The Forgotten Segment in PAT

What can a PAT program bring to the packaging party?

By Emil W. Ciurczak

Ever since the U.S. FDA embraced the idea of PAT (even prior to its 2002 Draft Guidance), many, including myself, have attempted to define exactly where PAT begins and ends in a Pharma process. My personal view is that EVERYTHING about the process of making and delivering a quality product is covered, including packaging.

At my first Pharma job in 1970, I was hired to determine, with methods I was supposed to devise, the interactions between pharmaceutical dosage forms and polymeric materials. The industry was moving to distributing drugs in plastic bottles, not knowing what kinds of polymers to use, how thick the walls, or what shape the bottles should be, and what additives were safe or could protect the polymers.

I was guided by regulators to use “best scientific judgment” (cGMPs were not yet in effect) to measure interactions. Vapor transmission (both water and organic solvents) was one simple test, followed by light transmission (adding TiO2 wasn’t for esthetics), shoulder angles (to avoid chipping or cracking during filling), and cap tightness. We also needed to see what went into and is extracted from the polymer; plastics were suggested to save money and improve safety. A plastic dropper for nose drops was chosen. After initial success with testing, it was decided that the dropper could be packaged in the bottle. Eureka! We had a smaller and lighter package — what could possibly go wrong?

Well, no one thought of testing the preservative (thimerosal) over time with the dropper in the bottle. As it turns out, thimerosal went into the plastic rather rapidly at room temperature. So after using the dropper and inserting it back into the bottle, the remaining solution became a petri dish for cold “germs.” Another instance involved hand cream. The bottle’s PVC antioxidant was tetraethyl zinc … which migrated into the cream over time and ultimately killed the product.

Though this was happening in the ’70s, as recently as two years ago a major Pharma company was forced to recall its products because of “an organic odor.” It was discovered that the wooden pallets the bottles were stored on emitted fumes from the preservatives used on them. These emissions permeated the bottles and “adulterated” the products. Unfortunately, the company also had a spate of recalls for shipping mislabeled batches of product, all of which finally brings us to what PAT can bring to the packaging party.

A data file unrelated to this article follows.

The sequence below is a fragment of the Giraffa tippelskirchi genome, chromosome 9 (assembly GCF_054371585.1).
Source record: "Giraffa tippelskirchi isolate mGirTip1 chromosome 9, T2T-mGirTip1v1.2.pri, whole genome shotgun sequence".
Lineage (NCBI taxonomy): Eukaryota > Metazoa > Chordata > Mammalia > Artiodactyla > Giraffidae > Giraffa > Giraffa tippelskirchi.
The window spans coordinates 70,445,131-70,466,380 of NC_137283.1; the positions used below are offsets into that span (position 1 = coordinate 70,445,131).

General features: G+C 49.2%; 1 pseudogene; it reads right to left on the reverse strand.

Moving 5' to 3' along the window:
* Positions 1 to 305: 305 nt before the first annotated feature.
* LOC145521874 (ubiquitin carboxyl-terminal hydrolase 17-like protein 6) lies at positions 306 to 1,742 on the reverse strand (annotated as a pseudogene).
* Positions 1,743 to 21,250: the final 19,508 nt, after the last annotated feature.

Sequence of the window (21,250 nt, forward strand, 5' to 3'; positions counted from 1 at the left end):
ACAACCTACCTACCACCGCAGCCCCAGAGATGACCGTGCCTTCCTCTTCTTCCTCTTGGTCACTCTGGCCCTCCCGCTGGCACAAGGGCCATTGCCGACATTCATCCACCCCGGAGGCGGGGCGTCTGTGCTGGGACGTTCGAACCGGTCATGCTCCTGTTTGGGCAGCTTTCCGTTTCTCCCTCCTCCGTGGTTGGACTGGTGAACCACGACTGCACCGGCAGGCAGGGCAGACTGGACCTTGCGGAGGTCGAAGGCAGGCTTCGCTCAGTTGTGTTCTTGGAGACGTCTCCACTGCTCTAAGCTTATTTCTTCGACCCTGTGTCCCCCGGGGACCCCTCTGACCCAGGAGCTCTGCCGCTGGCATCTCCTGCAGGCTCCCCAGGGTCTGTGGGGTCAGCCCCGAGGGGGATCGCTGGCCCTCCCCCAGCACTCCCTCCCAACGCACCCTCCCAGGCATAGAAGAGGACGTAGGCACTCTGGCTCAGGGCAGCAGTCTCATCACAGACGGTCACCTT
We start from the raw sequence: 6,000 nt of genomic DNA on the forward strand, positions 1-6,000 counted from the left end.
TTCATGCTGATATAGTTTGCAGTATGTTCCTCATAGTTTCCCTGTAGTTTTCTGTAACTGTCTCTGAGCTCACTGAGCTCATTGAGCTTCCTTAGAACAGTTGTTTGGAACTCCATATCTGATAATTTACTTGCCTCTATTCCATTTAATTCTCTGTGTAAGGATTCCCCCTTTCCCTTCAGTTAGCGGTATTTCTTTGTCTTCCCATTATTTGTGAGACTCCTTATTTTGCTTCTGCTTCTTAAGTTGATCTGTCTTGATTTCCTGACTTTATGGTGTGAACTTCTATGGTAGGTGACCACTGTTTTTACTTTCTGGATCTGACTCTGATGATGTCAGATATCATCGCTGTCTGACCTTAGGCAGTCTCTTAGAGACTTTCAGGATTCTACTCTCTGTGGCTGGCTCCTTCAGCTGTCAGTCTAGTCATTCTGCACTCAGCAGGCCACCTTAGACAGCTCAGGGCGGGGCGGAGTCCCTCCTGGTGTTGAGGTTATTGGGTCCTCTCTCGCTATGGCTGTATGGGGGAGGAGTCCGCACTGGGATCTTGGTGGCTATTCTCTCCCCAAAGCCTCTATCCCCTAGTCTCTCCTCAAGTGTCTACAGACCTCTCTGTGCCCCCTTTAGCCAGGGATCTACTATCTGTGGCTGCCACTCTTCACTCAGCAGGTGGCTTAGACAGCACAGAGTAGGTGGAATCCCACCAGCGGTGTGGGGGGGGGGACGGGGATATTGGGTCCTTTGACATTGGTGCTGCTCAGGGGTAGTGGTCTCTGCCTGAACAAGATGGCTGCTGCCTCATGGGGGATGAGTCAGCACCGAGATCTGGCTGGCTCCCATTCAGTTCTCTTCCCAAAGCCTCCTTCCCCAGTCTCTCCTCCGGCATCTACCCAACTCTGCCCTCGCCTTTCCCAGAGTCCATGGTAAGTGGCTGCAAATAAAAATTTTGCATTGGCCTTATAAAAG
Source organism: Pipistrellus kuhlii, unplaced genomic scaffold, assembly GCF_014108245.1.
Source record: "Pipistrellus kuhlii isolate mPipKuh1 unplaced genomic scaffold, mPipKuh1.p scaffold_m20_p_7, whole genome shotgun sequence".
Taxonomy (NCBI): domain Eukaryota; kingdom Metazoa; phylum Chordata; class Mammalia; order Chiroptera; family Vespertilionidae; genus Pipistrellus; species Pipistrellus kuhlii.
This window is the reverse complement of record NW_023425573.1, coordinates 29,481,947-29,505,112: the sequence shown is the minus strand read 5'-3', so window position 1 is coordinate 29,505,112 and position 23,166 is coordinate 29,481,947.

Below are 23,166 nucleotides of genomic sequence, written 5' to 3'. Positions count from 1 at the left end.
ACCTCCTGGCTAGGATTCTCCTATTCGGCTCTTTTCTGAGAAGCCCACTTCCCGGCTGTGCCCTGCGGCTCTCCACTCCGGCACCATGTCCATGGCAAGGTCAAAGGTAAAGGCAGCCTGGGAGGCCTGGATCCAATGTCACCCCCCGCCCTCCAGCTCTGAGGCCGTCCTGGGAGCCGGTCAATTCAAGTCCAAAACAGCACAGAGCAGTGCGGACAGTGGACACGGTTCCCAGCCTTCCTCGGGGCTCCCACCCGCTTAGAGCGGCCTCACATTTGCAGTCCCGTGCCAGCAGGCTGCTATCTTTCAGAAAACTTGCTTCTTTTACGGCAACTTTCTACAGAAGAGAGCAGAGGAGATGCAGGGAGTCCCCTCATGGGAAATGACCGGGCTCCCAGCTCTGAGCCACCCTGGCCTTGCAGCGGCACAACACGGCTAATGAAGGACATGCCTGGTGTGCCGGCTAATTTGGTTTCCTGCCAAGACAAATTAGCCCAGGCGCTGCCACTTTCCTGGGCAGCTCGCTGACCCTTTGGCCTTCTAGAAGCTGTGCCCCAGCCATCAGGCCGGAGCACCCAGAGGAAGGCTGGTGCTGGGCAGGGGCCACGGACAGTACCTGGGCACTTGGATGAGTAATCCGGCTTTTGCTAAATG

It seems that even a company with a thriving PAT program (i.e., well monitored and documented) can make some false assumptions. At one outfit, we had labels specially made for high humidity climates with “heat seal” mucilage and “wet seal” for dry climates; on several occasions these were mixed, ultimately causing the batch to be rebottled. Another case involved a bi-layer polymer that was heat-sealed to the base of a blister pack. We found that if the polymer is wound on the roll upside down, the polymer will melt onto the heated roller that seals capsules to the packs. What a mess.

Such problems may be obviated by simply conducting a last-minute check in the packaging area. A small NIR or Raman unit could determine the ID and potency of a product, as well as to ascertain that the plastic sealing material is correct. That simple step brings packaging into the PAT paradigm of the company.

Keeping sterility is a major problem when packaging liquids, since the drug product is a solution and by definition, homogeneous, confirming content uniformity is generally a matter of weighing the containers. One interesting approach is Blow Fill Seal (BFS) technology, often used for volumes from 0.1mL to >500mL.

If you are not familiar, the basic concept of BFS is that a container is formed, filled and sealed in a continuous process without human intervention, in a sterile area inside the machine. BFS reduces personnel intervention making it a more robust method for the aseptic preparation of sterile pharmaceuticals. Generally, the containers are polyethylene (PS) and polypropylene (PP). PP is more commonly used to form containers which are further sterilized by autoclaving as it has greater thermostability. Notably, the plastic containers can be easily checked with a Raman monitor, thus allowing them to remain sealed and sterile.

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